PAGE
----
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Tuesday, June 21, 2011

Dual-System Sound

How to overcome the shortcomings of a DSLR’s internal microphone for professional-level video


This Article Features Photo Zoom

Singular Software DualEyes makes the process of synchronizing from multiple sources incredibly easy.
Synchronizing Sound To Picture
The are a number of ways of re-synchronizing the sound and image within a typical nonlinear editing program, first making sure that the sample frequencies and frame rates are identical—otherwise the audio may slow down or speed up against the video track. The easiest and most cost-effective way is to look for specific sync points; these can be established using a simple clapper board or even by snapping your fingers in front of the lens prior to calling "action." Then, simply slide the audio track until it matches the picture and lock them together so they can be edited as a pair during project assembly.

An alternate technique—and one favored by professional videographers and filmmakers—is to record a series of timecode pulses on both the DSLR and the audio recorder, and let the video editor automatically match these time-of-day settings used during the shot. This variant of double-system implies a more complicated—and potentially expensive—setup, since you'll need to connect the same timecode data to both devices; it also means giving up one of the recorder's available audio tracks.

The audio track recorded on the DSLR camera also can be used to help in the synchronization process as long as a key fact of science isn't overlooked. If you're using a shotgun mic close to the talent, and the camera is maybe 20 feet away (depending on the setup and lenses being used), the audio from the camera and the separate recorder won't be in perfect synchronism. Why? Simply because it takes the distant sound nearly 20 milliseconds to reach the camera compared to the outboard recorder. Such small timing differences may not be noticeable, but they should be taken into account if you end up wondering what went awry with your resync strategies.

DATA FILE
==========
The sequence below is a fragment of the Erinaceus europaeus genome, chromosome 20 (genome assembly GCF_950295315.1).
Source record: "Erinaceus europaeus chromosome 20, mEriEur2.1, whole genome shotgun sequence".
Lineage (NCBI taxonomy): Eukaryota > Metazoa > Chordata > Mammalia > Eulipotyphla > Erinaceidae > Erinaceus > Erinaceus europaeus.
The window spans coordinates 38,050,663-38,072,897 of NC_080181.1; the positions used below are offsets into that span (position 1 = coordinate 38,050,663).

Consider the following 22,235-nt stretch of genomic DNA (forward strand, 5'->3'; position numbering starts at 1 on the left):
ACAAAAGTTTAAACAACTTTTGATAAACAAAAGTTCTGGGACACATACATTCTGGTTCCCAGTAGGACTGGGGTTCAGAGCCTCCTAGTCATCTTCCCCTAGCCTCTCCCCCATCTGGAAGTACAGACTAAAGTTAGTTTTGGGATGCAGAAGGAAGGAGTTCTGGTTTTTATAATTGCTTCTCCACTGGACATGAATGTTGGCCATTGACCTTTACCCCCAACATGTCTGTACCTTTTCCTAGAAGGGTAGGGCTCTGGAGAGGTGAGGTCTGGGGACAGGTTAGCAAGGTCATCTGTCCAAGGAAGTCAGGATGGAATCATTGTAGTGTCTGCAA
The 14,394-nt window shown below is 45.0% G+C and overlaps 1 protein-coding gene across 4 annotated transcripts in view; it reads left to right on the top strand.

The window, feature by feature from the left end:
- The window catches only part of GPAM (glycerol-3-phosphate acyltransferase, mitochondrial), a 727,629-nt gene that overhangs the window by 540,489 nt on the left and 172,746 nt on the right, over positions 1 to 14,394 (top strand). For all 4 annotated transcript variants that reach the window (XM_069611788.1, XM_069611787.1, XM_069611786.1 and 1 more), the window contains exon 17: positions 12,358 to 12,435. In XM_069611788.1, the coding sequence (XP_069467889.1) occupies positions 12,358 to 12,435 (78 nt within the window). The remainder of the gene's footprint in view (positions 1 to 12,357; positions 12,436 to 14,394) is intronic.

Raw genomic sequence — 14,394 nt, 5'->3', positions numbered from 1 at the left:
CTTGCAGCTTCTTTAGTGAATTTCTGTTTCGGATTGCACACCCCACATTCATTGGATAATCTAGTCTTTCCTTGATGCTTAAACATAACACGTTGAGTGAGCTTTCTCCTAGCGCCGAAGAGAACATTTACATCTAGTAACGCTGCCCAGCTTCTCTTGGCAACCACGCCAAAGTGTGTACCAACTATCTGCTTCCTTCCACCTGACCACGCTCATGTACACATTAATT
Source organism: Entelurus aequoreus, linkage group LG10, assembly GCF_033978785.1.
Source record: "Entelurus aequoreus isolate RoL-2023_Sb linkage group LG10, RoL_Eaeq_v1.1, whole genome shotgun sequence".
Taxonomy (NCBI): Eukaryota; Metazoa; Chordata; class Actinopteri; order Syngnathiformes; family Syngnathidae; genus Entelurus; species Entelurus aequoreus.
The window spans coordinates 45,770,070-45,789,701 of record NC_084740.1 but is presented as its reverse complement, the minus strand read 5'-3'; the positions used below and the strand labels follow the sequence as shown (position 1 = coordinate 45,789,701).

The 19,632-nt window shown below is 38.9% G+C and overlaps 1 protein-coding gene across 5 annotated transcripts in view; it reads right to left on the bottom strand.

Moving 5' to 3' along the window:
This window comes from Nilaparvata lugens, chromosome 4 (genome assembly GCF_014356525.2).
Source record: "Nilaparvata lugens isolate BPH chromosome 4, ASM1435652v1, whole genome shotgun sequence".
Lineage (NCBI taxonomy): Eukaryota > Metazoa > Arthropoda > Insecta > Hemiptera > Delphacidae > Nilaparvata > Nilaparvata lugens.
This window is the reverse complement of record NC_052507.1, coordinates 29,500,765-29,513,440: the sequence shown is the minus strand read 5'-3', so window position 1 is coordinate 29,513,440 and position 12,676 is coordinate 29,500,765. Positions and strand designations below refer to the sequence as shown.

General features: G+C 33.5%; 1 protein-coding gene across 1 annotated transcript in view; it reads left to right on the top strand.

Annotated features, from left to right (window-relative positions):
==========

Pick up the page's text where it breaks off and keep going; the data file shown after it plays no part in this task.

Taking all of that into account, the sound envelopes from the camera's audio tracks seen within the editing window provide a handy graphical guide to matching audio from the recorder. Sure, the waveforms won't be totally identical, but it's surprising how useful the camera track is for rough-and-ready syncing by eye before fine-tuning against known hard-sync references.

If you have a lot of audio to synchronize to picture, you could consider a software solution—let your editing computer do the math. Two of the most popular offerings come from Singular Software—PluralEyes, for use within Final Cut Pro, Media Composer, Premiere Pro and Vegas Pro, and DualEyes, which is a stand-alone application. In essence, both utilities examine the waveform of the guide audio from the camera with the other set of audio tracks secured from the double-system recorder. Then, using a rather clever set of algorithms, the software adjusts the timelines until they match one another. Simplicity personified!

To add a professional touch to any video project, you also can record some sound effects from outdoor or indoor locations. Bird sounds, for example, or traffic sounds for a suburban setting can be blended in using the editing software's multiple audio tracks and pan/level controls. And, of course, a music track adds that finishing touch to any video offering.

Mel Lambert has been intimately involved with audiovisual production industries on both sides of the Atlantic. He's now principal of Content Creators in Los Angeles; visit the website at www.content-creators.com.

 

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